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The British Medical Association and Royal College of Nursing have reported that thousands of doctors and nursing staff say they feel under pressure from employers to work extra shifts, often unpaid.
Some doctors say they are already exhausted and fear that they will be pressured to do extra shifts without adequate rest to help reduce the huge backlog of patients needing treatment in NHS hospitals.
According to the latest BMA ‘tracker’ survey, over half of the doctors surveyed in the UK had worked extra hours (58.1 per cent), with around a third of them (28.5 per cent) reporting that these hours were unpaid. Additionally, nearly half (44.2 per cent) of the doctors who responded felt pressured by their employer to do extra hours, while over a third (36 per cent) had either skipped taking full breaks altogether or taken them on rare occasions. This has left staff exhausted with nearly 60 per cent of doctors reporting a higher than normal level of fatigue or exhaustion.
Such experiences are also echoed among registered nurses and nursing support workers as figures from the Royal College of Nursing’s survey of members’ experience of the pandemic. In July 2020, one third of nursing staff in all sectors reported they are working longer hours. Of these, 40 per cent of respondents are not being paid for the additional hours, with a further 18 per cent only sometimes being paid.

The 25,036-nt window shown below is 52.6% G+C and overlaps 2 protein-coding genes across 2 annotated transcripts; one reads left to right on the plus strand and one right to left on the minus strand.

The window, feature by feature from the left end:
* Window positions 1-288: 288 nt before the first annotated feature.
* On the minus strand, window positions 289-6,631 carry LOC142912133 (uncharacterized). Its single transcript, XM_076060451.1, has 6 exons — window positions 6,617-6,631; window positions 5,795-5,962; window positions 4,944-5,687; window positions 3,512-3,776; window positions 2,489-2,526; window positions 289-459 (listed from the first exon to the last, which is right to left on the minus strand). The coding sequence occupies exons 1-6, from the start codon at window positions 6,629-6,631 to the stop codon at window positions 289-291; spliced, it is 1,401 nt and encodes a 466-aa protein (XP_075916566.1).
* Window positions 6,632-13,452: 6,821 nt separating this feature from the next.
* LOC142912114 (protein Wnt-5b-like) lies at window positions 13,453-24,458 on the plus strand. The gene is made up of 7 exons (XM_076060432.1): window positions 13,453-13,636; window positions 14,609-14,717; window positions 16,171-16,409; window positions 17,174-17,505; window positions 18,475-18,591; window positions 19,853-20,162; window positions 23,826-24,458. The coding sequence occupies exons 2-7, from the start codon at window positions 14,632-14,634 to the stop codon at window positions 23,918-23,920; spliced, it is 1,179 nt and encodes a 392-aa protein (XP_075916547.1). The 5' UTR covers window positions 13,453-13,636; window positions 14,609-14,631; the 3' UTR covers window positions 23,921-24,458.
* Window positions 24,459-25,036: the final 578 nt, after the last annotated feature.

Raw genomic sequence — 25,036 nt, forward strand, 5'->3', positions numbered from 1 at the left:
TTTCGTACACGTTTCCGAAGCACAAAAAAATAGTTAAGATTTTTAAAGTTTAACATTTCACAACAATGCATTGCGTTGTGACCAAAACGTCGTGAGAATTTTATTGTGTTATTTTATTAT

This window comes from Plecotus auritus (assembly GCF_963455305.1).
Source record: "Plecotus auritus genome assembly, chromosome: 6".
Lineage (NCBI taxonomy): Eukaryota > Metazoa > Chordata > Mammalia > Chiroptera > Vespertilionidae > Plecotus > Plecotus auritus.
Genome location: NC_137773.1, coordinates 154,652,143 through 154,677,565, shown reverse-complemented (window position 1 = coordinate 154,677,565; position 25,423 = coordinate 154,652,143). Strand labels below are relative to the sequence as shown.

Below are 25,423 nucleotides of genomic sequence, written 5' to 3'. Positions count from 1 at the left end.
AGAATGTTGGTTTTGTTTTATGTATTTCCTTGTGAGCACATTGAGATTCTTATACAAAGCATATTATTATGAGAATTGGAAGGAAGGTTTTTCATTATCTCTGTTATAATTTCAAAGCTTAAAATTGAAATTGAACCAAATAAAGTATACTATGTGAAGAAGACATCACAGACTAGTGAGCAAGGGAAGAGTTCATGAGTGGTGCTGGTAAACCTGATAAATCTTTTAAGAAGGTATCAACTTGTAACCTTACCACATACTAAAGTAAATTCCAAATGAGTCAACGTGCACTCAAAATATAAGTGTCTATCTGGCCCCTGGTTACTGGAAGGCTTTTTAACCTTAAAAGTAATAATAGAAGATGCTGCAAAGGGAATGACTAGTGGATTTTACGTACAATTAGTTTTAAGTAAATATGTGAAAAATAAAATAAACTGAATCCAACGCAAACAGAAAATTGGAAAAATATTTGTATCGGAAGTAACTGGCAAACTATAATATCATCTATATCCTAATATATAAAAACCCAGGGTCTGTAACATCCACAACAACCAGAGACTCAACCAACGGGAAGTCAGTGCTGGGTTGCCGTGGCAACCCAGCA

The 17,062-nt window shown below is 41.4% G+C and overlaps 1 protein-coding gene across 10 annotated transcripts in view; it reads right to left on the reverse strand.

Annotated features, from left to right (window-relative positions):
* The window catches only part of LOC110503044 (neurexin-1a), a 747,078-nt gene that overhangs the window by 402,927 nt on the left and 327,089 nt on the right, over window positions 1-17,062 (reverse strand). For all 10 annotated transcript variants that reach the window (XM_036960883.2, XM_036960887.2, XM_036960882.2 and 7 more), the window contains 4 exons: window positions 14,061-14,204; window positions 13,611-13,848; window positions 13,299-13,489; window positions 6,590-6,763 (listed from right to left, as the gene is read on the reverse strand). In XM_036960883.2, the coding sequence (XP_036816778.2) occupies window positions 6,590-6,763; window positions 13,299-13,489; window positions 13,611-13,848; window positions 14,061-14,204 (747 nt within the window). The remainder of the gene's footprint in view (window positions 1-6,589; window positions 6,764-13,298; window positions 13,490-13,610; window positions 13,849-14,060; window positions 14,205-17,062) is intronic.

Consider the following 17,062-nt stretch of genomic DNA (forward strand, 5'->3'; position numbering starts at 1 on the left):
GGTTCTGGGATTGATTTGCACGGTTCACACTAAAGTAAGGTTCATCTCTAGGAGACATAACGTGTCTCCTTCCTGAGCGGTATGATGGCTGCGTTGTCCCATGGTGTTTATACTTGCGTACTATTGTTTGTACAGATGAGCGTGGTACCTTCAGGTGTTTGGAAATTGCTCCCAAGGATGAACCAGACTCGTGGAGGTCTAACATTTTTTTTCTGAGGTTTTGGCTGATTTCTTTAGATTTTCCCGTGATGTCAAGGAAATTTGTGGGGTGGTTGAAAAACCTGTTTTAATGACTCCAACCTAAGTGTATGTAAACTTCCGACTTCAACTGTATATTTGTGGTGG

Meanwhile, the latest NHS England staff survey found that over 65 per cent of nurses and a third of nursing support workers worked extra hours that were unpaid. These figures also showed that around half of all nursing staff worked in the previous three months despite not feeling well enough to do so and that a quarter felt under pressure from their manager to work when unwell.
Dr Chaand Nagpaul, BMA council chair, said: “To learn that an already depleted and now exhausted workforce feels forced into doing more and more hours, with many reporting higher levels of fatigue than ever, is extremely worrying. It is putting them at risk and their patients. Working ‘flat out’ without a change to rest and recuperate is simply unsustainable and unsafe.
“The results from the latest BMA’s Covid-19 tracker survey show that far too many colleagues across the NHS are experiencing unacceptable levels of exhaustion while being pressured to work extra shifts, and this needs to be addressed as a matter of urgency. Governments should be doing all they can to ensure staff have an opportunity to rest and reset – no one should feel pressured to take the NHS backlogs on a goodwill basis.”
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